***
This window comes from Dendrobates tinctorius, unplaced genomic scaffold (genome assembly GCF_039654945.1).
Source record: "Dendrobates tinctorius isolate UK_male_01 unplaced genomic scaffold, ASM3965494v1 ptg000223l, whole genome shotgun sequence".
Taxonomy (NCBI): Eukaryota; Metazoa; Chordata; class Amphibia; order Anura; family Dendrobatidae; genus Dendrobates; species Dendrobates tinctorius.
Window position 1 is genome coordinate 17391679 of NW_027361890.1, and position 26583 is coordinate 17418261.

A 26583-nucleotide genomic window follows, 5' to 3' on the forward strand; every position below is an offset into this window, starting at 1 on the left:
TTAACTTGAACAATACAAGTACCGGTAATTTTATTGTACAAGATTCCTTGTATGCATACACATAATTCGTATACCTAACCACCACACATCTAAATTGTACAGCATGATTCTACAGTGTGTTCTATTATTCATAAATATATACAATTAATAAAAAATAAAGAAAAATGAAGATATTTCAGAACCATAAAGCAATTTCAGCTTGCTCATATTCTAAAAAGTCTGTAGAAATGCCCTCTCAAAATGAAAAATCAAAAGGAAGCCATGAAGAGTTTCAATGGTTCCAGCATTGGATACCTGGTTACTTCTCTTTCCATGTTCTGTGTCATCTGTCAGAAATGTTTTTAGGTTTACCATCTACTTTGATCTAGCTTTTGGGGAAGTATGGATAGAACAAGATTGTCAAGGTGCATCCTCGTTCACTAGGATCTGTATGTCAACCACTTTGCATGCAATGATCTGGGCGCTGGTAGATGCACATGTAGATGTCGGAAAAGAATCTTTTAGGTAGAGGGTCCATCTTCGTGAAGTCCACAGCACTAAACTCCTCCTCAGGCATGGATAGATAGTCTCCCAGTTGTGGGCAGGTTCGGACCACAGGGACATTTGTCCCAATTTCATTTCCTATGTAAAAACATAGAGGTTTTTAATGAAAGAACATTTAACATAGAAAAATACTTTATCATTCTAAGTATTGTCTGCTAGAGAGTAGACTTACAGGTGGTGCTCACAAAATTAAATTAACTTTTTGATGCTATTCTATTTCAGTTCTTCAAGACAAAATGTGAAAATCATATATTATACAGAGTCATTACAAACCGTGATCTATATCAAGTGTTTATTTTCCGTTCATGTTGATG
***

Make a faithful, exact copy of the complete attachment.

This window comes from Dendrobates tinctorius, unplaced genomic scaffold (genome assembly GCF_039654945.1).
Source record: "Dendrobates tinctorius isolate UK_male_01 unplaced genomic scaffold, ASM3965494v1 ptg000223l, whole genome shotgun sequence".
Taxonomy (NCBI): Eukaryota; Metazoa; Chordata; class Amphibia; order Anura; family Dendrobatidae; genus Dendrobates; species Dendrobates tinctorius.
Window position 1 is genome coordinate 17391679 of NW_027361890.1, and position 26583 is coordinate 17418261.

A 26583-nucleotide genomic window follows, 5' to 3' on the forward strand; every position below is an offset into this window, starting at 1 on the left:
TTAACTTGAACAATACAAGTACCGGTAATTTTATTGTACAAGATTCCTTGTATGCATACACATAATTCGTATACCTAACCACCACACATCTAAATTGTACAGCATGATTCTACAGTGTGTTCTATTATTCATAAATATATACAATTAATAAAAAATAAAGAAAAATGAAGATATTTCAGAACCATAAAGCAATTTCAGCTTGCTCATATTCTAAAAAGTCTGTAGAAATGCCCTCTCAAAATGAAAAATCAAAAGGAAGCCATGAAGAGTTTCAATGGTTCCAGCATTGGATACCTGGTTACTTCTCTTTCCATGTTCTGTGTCATCTGTCAGAAATGTTTTTAGGTTTACCATCTACTTTGATCTAGCTTTTGGGGAAGTATGGATAGAACAAGATTGTCAAGGTGCATCCTCGTTCACTAGGATCTGTATGTCAACCACTTTGCATGCAATGATCTGGGCGCTGGTAGATGCACATGTAGATGTCGGAAAAGAATCTTTTAGGTAGAGGGTCCATCTTCGTGAAGTCCACAGCACTAAACTCCTCCTCAGGCATGGATAGATAGTCTCCCAGTTGTGGGCAGGTTCGGACCACAGGGACATTTGTCCCAATTTCATTTCCTATGTAAAAACATAGAGGTTTTTAATGAAAGAACATTTAACATAGAAAAATACTTTATCATTCTAAGTATTGTCTGCTAGAGAGTAGACTTACAGGTGGTGCTCACAAAATTAAATTAACTTTTTGATGCTATTCTATTTCAGTTCTTCAAGACAAAATGTGAAAATCATATATTATACAGAGTCATTACAAACCGTGATCTATATCAAGTGTTTATTTTCCGTTCATGTTGATG